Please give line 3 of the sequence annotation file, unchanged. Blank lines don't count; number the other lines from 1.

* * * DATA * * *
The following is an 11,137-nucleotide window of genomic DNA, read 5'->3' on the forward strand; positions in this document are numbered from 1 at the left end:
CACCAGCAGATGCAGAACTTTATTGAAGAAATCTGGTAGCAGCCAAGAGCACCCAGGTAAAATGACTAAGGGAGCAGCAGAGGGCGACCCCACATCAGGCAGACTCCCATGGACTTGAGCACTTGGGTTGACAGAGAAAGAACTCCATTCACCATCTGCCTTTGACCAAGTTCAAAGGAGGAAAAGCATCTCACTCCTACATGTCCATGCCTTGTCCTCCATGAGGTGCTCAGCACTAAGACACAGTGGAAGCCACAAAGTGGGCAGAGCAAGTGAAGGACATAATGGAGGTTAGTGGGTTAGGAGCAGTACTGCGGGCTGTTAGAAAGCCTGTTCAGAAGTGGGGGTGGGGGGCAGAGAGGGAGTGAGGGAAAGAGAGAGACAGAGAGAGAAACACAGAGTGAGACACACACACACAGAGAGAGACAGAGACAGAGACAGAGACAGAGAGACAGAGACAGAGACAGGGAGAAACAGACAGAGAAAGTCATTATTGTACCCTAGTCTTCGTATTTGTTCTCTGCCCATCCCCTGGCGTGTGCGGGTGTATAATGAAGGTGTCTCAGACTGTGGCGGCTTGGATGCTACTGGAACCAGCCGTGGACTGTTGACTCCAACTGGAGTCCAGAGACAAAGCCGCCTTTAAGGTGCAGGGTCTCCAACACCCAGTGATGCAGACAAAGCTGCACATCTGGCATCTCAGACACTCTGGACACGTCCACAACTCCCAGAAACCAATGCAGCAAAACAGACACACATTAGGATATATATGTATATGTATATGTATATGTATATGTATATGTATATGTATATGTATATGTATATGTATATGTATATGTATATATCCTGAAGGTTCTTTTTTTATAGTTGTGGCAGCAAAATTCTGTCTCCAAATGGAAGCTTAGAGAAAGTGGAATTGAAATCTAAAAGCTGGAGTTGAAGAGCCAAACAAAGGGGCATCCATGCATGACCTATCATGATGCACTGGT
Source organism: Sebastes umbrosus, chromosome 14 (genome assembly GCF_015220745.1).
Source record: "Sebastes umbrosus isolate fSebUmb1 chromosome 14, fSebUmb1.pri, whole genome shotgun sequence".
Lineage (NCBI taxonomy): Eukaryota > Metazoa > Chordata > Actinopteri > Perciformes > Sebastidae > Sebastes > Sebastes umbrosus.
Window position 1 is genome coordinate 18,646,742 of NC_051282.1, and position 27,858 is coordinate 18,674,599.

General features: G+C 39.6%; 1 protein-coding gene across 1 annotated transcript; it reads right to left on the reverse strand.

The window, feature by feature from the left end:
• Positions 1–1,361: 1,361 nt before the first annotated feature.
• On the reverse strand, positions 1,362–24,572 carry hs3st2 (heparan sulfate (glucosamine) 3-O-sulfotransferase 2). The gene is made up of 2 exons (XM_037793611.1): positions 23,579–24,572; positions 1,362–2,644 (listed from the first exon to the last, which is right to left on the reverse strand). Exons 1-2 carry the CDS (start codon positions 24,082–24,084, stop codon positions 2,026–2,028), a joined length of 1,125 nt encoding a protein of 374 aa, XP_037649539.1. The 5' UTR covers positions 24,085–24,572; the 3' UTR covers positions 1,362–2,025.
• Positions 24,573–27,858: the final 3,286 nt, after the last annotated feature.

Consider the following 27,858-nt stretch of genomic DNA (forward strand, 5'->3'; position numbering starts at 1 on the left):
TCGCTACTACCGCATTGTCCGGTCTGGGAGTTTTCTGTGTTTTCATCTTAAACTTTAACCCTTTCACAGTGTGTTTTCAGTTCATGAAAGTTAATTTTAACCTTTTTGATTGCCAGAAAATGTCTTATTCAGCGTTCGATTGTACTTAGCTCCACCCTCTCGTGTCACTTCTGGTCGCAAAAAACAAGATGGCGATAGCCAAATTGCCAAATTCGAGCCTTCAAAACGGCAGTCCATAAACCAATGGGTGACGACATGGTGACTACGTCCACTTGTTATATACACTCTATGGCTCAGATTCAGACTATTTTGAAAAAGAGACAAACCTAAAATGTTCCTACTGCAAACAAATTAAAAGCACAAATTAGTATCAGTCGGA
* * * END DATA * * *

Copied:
Source organism: Sebastes umbrosus, chromosome 14 (genome assembly GCF_015220745.1).